Scaling and root planning is often referred as a ‘Deep Cleaning’. Scaling and root planning is treatment of choice in patients with an infectious disease of the gum tissue and underlying bone termed periodontal disease. This process is also standard treatment for a patient who has healthy bone level, though has not had a regular dental cleaning over a period of time and simply has presence of moderate amounts of calculus (tartar) present below the gum line.
Periodontal disease typically starts with plaque left on the teeth and around gum line. When plaque mixes with saliva is creates calculus over time. Eventually, calculus containing bacteria will irritate gum tissues by attaching to teeth and root surfaces and releasing toxins resulting in inflammation and infection of gums. If untreated, this can ultimately lead to distraction of the bone (bone loss) that surrounds teeth further possible mobility or loss of teeth.
Scaling and root planning is the only non surgical treatment to help treat periodontal disease by mechanically removing all calculus and paired bacteria from teeth and root surfaces. To properly diagnose the presence of periodontal disease in a patient, it is important to get necessary radiographs (X-rays) and detailed measurements of all gum tissues that surround teeth. When bacteria resides in the mouth, it compromises the ligaments that attach gum tissue to root surfaces, therefore creating deeper pockets. Areas that measure greater than 3mm in depth are indicative of periodontal disease. Overall these measurement are imperative to understand severity of this bacterial infection throughout mouth.
In office treatment for deep cleaning can be done in one or two visits. These cleanings are completed by the dentist or dental hygienist by mode of ultra sonic scaler and/or hand instruments. In addition to the deep cleaning, antibacterial agents such as Arestin placement under gum tissue to help further reduce pocketing or Chlorhexidine rinse to reduce bacteria can be used. It is common to administer local anesthetic or other anesthetics for optimal patient comfort during and following procedures.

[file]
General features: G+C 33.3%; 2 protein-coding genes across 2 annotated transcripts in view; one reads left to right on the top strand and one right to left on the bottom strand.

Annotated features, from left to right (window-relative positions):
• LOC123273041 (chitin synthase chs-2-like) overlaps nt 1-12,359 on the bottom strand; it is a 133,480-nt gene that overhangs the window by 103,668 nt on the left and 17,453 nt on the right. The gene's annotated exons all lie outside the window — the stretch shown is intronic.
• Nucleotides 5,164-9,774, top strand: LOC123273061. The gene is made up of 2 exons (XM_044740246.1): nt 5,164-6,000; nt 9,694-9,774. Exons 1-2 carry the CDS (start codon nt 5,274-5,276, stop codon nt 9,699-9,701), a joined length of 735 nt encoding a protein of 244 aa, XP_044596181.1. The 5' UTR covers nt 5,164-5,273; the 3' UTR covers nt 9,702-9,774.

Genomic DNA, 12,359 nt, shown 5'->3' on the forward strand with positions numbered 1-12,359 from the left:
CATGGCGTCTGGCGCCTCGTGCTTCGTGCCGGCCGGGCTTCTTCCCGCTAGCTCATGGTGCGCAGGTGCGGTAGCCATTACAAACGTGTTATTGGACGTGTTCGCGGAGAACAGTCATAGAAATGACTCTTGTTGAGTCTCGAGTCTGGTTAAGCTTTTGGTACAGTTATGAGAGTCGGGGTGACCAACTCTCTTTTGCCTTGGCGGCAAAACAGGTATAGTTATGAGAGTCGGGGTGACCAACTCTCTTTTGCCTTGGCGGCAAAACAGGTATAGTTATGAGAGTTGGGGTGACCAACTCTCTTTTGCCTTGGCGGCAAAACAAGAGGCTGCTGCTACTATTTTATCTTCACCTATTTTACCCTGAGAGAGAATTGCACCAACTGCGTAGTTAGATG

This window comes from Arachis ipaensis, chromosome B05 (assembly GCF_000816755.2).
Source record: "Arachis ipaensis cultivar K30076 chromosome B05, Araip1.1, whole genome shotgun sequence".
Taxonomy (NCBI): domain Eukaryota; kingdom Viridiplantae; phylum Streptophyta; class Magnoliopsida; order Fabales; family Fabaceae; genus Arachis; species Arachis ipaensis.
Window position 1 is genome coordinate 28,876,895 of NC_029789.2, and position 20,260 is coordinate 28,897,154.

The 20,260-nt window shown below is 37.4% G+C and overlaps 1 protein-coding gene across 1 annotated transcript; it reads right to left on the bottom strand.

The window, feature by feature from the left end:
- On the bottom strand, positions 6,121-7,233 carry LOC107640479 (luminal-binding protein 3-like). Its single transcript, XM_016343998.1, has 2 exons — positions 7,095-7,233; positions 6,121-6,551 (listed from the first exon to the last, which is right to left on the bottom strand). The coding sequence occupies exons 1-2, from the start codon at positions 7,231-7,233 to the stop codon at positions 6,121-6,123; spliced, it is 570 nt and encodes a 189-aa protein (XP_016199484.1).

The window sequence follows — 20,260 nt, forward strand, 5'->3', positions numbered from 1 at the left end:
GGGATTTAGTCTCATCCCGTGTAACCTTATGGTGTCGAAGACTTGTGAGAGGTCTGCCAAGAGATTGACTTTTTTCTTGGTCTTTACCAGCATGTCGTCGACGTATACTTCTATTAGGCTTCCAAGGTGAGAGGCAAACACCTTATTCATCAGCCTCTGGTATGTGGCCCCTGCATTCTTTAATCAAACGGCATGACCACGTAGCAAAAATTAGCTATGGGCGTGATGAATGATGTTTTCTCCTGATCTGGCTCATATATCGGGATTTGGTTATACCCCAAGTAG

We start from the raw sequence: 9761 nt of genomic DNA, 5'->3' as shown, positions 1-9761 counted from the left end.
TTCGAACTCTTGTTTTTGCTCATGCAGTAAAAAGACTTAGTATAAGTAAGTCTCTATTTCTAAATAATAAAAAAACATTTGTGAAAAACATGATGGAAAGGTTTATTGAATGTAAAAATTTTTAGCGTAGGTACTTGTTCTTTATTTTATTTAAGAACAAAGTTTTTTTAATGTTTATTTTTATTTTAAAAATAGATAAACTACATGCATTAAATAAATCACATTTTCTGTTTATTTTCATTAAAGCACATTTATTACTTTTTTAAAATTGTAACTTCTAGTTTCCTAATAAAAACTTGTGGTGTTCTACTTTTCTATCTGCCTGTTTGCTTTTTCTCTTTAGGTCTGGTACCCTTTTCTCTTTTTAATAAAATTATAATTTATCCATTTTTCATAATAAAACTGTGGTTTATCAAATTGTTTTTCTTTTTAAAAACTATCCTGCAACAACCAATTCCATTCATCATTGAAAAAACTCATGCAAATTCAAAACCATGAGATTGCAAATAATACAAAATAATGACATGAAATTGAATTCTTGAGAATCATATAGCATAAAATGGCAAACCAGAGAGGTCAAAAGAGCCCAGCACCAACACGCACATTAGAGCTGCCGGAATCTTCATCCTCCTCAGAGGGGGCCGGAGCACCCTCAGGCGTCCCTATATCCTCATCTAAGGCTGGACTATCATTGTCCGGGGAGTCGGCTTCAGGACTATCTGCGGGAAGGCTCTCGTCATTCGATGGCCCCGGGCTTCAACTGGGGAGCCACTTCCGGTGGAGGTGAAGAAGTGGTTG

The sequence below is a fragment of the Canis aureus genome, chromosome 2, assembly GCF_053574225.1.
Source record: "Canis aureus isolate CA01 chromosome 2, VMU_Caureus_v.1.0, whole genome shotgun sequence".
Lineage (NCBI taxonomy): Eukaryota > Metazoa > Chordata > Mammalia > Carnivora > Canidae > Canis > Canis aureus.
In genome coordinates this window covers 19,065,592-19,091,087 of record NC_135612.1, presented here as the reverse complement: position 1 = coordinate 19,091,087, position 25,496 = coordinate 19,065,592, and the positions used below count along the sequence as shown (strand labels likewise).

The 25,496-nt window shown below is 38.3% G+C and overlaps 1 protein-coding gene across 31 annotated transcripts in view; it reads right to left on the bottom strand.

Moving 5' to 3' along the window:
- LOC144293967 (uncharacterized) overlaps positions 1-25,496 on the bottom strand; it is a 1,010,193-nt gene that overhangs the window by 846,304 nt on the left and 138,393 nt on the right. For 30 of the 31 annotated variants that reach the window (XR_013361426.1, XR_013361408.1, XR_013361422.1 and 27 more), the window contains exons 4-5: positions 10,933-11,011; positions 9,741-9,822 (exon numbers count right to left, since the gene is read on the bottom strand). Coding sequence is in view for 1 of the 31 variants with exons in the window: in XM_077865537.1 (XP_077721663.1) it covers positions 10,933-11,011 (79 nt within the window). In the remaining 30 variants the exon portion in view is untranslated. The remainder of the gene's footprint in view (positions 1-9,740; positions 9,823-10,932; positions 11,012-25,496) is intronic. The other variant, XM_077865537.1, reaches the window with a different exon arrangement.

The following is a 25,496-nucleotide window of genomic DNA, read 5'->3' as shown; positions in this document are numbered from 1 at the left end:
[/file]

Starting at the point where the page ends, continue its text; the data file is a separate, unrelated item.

Maintenance program. It is standard protocol to keep periodontally involved patients on 3 or 4 month recall intervals. This means more frequent cleanings in a year’s time to properly combat periodontal disease and ensure stability of gum tissues and underlying bone. Every case varies, though periodic scaling and root planning may be needed after initial deep cleaning due to more compromised bone level. It is essential that all patients practice proper daily dental hygiene at home for best overall outcome and health of teeth and surrounding structures.
My Dentist told me I have Gum Disease!
Gum disease is more common than you think. Gum disease, also known as (gingivitis) periodontal disease is an inflammation of the gums. Inflammation can vary from moderate to severe. Severe inflammation can lead to the loss of the tissues holding your teeth in place. Making sure you brush your teeth everyday will help prevent plaque to stick on your teeth. If the plaque isn’t removed it can cause your gums to retract (recede) from your teeth and form a pocket. Pockets then collect bacteria.
What do I do now??
(Gingivitis) Periodontal disease can often be treated in early stages with scaling & root planning. Scaling & root planning removes the plaque & tartar beneath the gumline. Usually local anesthetic is given.
What should I do at home?
Make sure you brush your teeth in the morning & at night. Floss, there are many different kinds out there, the best one is the one you will use! Ask your dental professional to show you how to brush and floss PROPERLY, many people do it wrong! Keep up on your cleaning appointments.
Future dental appointments, will they change?
As a “Perio Patient” you will stick to a 3 month check up. This will help you maintain your oral health.
*Reference: ADA & Colgate website
“Mom I am so tired,” “But daddy my favorite cartoon is on,” we all heard every excuse on the planet. Whether its 6 o’clock in the morning or 8 o’clock at night, most kids try to get out of brushing and flossing. Here are a few tips to encourage brushing & make it a daily routine.